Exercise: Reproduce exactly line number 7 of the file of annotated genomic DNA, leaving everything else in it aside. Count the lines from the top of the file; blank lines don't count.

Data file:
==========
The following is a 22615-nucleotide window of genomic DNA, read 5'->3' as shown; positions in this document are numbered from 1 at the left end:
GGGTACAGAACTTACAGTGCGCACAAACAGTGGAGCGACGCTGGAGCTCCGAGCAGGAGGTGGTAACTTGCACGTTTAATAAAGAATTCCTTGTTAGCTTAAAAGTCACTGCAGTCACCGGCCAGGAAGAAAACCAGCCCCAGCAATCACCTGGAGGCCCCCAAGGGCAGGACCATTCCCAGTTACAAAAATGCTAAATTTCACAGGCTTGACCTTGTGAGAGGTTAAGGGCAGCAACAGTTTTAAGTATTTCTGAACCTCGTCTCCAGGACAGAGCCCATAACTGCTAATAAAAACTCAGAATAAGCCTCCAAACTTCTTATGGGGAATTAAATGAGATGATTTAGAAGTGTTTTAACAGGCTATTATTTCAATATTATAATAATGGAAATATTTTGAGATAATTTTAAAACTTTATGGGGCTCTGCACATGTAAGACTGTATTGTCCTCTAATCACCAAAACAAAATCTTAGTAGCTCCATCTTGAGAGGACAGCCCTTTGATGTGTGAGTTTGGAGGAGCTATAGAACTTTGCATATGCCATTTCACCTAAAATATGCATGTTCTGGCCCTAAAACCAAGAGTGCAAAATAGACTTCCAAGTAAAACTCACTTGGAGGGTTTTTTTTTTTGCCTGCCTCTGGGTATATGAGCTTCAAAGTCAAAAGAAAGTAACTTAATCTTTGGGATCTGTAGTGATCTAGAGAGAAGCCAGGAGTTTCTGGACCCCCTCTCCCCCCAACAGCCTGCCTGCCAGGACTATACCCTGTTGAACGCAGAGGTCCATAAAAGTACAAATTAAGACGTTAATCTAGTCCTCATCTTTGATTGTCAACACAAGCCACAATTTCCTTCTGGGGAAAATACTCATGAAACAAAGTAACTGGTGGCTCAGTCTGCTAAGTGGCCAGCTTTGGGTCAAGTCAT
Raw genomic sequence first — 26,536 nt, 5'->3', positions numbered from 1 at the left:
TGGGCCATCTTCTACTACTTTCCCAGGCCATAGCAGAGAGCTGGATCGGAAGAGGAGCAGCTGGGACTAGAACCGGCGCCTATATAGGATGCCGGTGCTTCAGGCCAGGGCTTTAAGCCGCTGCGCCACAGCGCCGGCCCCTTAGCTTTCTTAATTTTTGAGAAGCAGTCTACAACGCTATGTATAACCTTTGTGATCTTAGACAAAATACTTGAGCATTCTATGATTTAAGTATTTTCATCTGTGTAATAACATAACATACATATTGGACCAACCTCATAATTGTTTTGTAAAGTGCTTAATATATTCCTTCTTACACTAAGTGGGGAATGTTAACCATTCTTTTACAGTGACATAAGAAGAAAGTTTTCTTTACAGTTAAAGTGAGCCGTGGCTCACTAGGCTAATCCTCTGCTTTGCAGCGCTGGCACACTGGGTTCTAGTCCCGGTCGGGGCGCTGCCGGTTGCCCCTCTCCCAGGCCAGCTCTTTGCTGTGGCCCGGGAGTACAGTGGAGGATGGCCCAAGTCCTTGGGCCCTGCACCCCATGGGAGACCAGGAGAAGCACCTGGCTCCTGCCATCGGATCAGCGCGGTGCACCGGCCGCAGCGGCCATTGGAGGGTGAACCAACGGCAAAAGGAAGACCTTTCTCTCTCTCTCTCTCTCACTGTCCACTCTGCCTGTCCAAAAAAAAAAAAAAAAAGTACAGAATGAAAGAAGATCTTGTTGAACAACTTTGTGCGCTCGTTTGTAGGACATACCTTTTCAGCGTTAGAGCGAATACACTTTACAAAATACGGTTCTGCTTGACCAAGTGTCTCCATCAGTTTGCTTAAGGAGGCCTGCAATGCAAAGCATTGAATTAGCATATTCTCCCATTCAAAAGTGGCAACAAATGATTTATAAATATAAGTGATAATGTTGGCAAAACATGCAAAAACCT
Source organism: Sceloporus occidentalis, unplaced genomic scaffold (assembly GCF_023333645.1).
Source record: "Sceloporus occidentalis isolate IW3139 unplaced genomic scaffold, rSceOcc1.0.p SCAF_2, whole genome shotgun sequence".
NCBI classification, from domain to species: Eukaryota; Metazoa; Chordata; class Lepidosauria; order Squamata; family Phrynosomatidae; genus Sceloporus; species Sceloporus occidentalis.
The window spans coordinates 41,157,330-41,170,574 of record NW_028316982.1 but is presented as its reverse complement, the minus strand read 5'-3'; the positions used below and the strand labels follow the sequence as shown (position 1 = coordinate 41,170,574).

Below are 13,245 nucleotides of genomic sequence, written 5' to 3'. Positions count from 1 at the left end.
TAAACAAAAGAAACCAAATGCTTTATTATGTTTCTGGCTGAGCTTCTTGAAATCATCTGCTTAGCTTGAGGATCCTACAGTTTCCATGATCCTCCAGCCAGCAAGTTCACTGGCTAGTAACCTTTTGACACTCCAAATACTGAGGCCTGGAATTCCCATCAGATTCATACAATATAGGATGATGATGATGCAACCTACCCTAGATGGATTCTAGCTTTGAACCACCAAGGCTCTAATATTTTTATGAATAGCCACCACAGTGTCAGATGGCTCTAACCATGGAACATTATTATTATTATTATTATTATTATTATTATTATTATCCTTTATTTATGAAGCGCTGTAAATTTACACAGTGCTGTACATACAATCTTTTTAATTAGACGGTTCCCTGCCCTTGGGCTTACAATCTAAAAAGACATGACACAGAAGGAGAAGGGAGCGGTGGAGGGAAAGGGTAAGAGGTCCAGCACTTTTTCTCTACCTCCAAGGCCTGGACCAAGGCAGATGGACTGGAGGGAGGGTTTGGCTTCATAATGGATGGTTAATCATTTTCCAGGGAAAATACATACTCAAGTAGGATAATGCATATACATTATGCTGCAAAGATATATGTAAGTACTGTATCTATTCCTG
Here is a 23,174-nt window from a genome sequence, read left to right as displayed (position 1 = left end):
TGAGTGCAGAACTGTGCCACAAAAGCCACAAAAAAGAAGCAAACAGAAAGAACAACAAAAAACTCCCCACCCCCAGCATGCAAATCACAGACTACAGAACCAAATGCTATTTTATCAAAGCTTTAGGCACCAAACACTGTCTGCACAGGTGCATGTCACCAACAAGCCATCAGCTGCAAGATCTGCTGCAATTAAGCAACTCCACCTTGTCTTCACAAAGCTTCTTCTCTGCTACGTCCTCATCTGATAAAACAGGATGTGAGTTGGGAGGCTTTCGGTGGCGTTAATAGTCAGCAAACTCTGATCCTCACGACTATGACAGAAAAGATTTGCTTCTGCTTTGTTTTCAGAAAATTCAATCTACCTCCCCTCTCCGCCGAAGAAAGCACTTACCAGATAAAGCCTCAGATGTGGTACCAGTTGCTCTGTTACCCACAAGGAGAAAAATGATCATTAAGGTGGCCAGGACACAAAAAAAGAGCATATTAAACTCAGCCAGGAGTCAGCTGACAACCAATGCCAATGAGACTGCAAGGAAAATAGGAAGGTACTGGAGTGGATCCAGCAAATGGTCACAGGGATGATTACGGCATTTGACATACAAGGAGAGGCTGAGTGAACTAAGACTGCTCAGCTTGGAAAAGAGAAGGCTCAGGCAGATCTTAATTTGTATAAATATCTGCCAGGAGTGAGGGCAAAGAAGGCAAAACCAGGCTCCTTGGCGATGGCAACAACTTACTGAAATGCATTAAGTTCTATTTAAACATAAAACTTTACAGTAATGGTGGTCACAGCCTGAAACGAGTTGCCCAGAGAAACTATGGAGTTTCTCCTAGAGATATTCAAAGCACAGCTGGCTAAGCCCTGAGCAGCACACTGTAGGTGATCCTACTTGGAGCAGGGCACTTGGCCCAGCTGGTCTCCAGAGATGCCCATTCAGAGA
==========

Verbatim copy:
NCBI classification, from domain to species: Eukaryota; Metazoa; Chordata; class Lepidosauria; order Squamata; family Phrynosomatidae; genus Sceloporus; species Sceloporus occidentalis.